Beware the Benzodiazepines
- Created on Friday, 21 February 2020 17:18
When benzodiazepine tranquilizers came along in the 1960s, they were hailed as a big improvement over the heavy-duty barbiturates that they replaced, such as the ones Marilyn Monroe took. Benzos were easier to take, and they really seemed like kinder, gentler drugs. But, it was a delusion. Benzos are a trap. They are so highly addicting. They are physically addicting as well as psychologically addicting. And getting off of them can be shear hell. And the irony is that they seemed to be less toxic. But, we know now that there are people who, even after a short course on a benzo such as Xanax and Ativan, never get completely over it. They are left with an edge of anxiety or panic that lingers permanently. The cerebral and neurological axis that it affects remains permanently damaged.
It often starts casually. The patient sees their doctor complaining of stress, anxiety, and difficulty sleeping. So, the doctor suggests they take a low dose of Xanax or Ativan. It’s bad advice. Its bad medicine. It’s bad everything. It is a road you don’t want to go down, and that’s true even if it seems like a godsend at first. What’s likely to happen is that, at first, a tiny dose seems to work wonders. It eases you into sleep at night, and you bask in it for a while. But then, you get so used to it, you have to raise the dose to get the same effect. And then serious psychological dependency sets in, where you can’t wait until it’s time to take it again. It’s as strong as any drug addiction that is out there. Then, at some point, you realize that you need to get off this stuff, and that’s when you discover how trapped you are because even lowering the dose causes in tolerable withdrawal symptoms.
The track record on these drugs is well known. The danger that they pose is well documented. So, why does any medical doctor today prescribe them? Now, to be fair, not all do. There are doctors who won’t give them, who prescribe newer drugs with less dependency. But, there are still plenty of doctors who dispense these “brain candies” as though they are harmless. And I really think that it constitutes malpractice. I think the only ones who should be given benzos are perhaps people who are dying, who are terminal, who are nearing the end of their lives, and the only consideration is to try to make them comfortable. But, anyone who has a prospect for living should not be given these drugs. And there really is no excuse for giving them- with all that we know about their harms and dangers.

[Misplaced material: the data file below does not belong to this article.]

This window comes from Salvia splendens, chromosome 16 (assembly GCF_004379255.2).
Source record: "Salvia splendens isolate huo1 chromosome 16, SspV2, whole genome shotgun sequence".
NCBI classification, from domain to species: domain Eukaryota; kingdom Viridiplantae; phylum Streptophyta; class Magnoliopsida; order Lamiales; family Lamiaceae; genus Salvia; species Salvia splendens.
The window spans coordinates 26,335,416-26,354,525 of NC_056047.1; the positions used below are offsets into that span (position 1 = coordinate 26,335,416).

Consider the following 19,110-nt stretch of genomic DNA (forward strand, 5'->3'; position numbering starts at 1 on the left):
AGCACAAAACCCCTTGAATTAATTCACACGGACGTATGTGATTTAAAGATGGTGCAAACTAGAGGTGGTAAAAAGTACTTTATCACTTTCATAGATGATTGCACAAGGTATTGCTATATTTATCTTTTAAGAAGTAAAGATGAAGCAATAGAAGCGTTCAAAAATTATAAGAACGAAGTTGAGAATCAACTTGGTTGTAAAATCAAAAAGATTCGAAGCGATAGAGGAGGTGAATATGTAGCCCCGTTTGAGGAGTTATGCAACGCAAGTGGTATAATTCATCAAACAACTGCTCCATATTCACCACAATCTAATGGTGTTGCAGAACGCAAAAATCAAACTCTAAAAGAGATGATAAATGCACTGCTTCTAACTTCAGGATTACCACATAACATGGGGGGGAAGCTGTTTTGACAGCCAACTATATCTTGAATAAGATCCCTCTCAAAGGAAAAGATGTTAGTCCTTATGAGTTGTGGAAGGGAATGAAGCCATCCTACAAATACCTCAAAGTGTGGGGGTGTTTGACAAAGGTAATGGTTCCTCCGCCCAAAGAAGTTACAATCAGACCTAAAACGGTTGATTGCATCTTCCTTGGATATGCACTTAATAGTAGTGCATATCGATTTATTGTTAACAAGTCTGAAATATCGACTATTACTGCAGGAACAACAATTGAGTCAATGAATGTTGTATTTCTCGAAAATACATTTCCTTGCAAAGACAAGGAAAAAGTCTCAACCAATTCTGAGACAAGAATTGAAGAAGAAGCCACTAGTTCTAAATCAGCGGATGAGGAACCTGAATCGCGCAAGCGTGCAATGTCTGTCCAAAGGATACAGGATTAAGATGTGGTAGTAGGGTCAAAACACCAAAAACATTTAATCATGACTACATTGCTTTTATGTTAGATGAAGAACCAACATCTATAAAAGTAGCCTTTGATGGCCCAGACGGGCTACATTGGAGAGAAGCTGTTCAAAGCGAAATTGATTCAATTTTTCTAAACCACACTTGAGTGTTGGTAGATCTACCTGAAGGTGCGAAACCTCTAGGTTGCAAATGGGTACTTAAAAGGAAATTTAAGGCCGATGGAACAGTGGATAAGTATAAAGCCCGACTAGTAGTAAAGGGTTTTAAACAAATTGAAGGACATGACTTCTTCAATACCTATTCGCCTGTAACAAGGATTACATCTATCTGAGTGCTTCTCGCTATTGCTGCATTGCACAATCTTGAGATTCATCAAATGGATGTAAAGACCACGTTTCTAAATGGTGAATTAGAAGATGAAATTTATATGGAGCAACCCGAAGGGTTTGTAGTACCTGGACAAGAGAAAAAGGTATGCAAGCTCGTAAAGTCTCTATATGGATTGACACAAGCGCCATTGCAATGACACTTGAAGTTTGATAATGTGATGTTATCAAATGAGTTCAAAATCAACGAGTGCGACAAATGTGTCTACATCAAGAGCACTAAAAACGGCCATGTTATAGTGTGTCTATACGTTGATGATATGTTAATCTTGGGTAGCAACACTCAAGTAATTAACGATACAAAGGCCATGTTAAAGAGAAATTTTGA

And frankly, I’m not enthused about the drugs that followed the benzos, such as the z-drugs (Ambien, Lunesta, etc.) for sleep and BuSpar for anxiety, and I don’t care for SSRIs and the SNRIs either. I like SAM-e for depression. I like some of the stress-relieving herbs, such a lemon balm. I like L-Theanine, which is an amino acid from green tea which makes it relaxing. I like the amino acids glycine and taurine, which act as inhibitory neurotransmitters. These things are all safe. But, whether a person takes them or not, the most important thing is: don’t get started on benzos because you are sure to regret it. It’s like the Pied Piper, a wolf in sheep’s clothing. Here are some videos on Youtube by regular people who got caught in the benzodiazepine trap. It’s just a bad decision to start taking them, and I hope you believe that.